One major theme is new life (resurrection) as the exiled Jews return to their land and rebuild. The spiritual reading of the text provides ample cause to trust God for the future, even when, perhaps especially when, things look hopeless. Even if judgment is harsh and seems complete (as in the Fall of Jerusalem and the leveling of the Temple) there is always hope for a future restoration. Today, there are many Jews (and Christians) who hope for a third Temple rebuilt in the place of the Second Temple destroyed in 70AD .In my own prayer over the readings I find myself reviewing "the fall" of Christian faith and the church in contemporary culture and remind myself that there is always reason to believe the future is in God's hands.

Another element is the use of ancient terms (like "Israelites," or calling the peoples of the land by names of folks who were long since gone) which convey the writer's desire to describe the return from exile as The (Second) Exodus. If you pay attention to the parallels it is pretty clear. This is a reminder that we are a "Remembrance" Religion. The Judaeo-Christian faith is rooted in remembering the saving event in the past and participating in it in the present. The Jewish Passover and the Christian Eucharist (a redefined & reconfigured passover meal itself) are all about remembering. Jesus said, "Do this in remembrance of me." We live in an age of forgetfulness where history is considered a useless pursuit. I sometimes wonder if the disease of Alzheimers is somehow a result of that (like the go-go 90's and hyperactivity and ADHD). If my reading is accurate, then the Ezra-Nehemiah cycle is a blue print for understanding the circularity of history and the realization that the biblical story is OUR story as well (in each age).

One last thing. Today's reading is about the Persian King Darius being told by the Jews that they were rebuilding the Temple based on the decision of King Cyrus (who is, in Isaiah's prophet work, an unknowing messiah working God's will for His people). Darius tells his aides to search the records which they do, and they find the original declaration. The Jews receive Darius' blessing (and financial support) to continue and finish their work. When was the last time you thought of administration and bureaucracy as God blessed endeavors? And yet, it was archivists and and functionaries who play the key role in saving the day for the Jews. Samson and King David get wide play in Heroes of the Bible because of the "action/adventure" element. My guess is government employees are seldom told that they, too, can be heroes in the Biblical model. Yet, that is how God saved the Jews and the Temple was rebuilt.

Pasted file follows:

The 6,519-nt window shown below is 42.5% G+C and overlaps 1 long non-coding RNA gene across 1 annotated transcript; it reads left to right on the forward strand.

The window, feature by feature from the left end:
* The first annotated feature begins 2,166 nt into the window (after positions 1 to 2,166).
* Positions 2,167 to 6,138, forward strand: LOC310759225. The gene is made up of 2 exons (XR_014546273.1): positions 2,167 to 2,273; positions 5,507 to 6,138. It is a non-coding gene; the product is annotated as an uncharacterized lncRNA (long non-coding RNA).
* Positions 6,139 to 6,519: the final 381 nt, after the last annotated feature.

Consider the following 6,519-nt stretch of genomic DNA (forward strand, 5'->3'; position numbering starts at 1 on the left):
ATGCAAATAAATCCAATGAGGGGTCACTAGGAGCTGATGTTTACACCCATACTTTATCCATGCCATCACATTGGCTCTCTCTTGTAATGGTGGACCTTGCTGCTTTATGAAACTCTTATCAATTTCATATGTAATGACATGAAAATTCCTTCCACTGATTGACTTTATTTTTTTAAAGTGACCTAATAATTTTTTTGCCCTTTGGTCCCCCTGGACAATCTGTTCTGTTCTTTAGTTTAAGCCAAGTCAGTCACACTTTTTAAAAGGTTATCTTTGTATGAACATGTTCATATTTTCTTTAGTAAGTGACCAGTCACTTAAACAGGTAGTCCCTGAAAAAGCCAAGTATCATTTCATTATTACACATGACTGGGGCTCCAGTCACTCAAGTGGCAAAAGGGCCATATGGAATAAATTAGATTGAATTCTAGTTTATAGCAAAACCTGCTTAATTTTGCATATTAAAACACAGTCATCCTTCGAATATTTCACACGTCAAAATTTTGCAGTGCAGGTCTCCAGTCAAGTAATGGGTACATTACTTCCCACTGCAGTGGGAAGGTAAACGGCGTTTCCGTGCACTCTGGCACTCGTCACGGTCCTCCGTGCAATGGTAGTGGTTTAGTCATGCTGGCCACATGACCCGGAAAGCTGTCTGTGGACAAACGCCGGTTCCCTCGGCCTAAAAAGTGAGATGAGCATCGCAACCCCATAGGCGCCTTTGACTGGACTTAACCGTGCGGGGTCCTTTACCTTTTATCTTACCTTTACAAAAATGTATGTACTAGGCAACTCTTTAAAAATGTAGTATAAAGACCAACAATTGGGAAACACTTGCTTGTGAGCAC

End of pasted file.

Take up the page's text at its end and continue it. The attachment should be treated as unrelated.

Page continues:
Some things to ponder and think about today....

Sunday, October 27, 2013

The Pharisee and the Tax Collector

People in pain often ask me, “Why?” My answer is “God does not reign, yet.” Jesus is very clear, His disciples are to pray for the kingdom to come. It makes no sense to pray for something to come if it is already here. We live in the last days of the Prince of this world; a “time before” the Kingdom fully comes. Sin and death may be defeated and powerless, but it does not always feel like it. This is why we pray!

Luke 18:9-14 is a well known parable. The popular interpretation is close to accurate: religious guy is a hypocrite and the sinner gets it right. However, the tendency (as I have encountered it) ends up sounding like this: Thank you God that I am not a hypocrite like that religious person. I don't go to church and I don't do all those religious things and I believe in you and I am fine. In other words, the same kind of prayer that Jesus condemned.

Luke has gathered his collection together to make a point. In order to understand the parable of the Pharisee it is helpful to see the context. First of all, Luke 18:9 says  Jesus also told this parable to some who trusted in themselves that they were righteous. What is key is the previous verse asks the question, "when the son of man (Jesus) comes will He find faith on earth?  Faith IS trust. The man trusts in himself (not God). In fact, the Greek means he prayed TO himself! This is a parable about not having faith/trust in God. It is about being a person looking in the wrong direction. Luke 16:15 Jesus said, “You (Pharisees) are those who justify yourselves in the sight of others; but God knows the heart.” Jesus is teaching us about that. The parable of the rich man and Lazarus reminds us that piety is not the only challenge, so is wealth. Self-centeredness with wealth is also a soul killer!

In chapter 17 Jesus tells stories about the need to forgive. Then Jesus cures ten lepers only one comes back. Being Forgiven and Healed (two sacraments!) are signs of God’s reign is beginning in our midst. The healing and forgiveness are the Kingdom of God starting to grow among us (like wheat in weeds!).

17:20ff Jesus reminds us that suffering and rejection are part of the birthing of the Kingdom; that justice we long for will come after a time of trial and tribulation. Why so much pain? Because we are in the Last Days of this age! And Jesus is the one who carries the most pain on the cross. God, in and through Jesus, is a participant in the suffering of the final days.

This is the context of the two parables.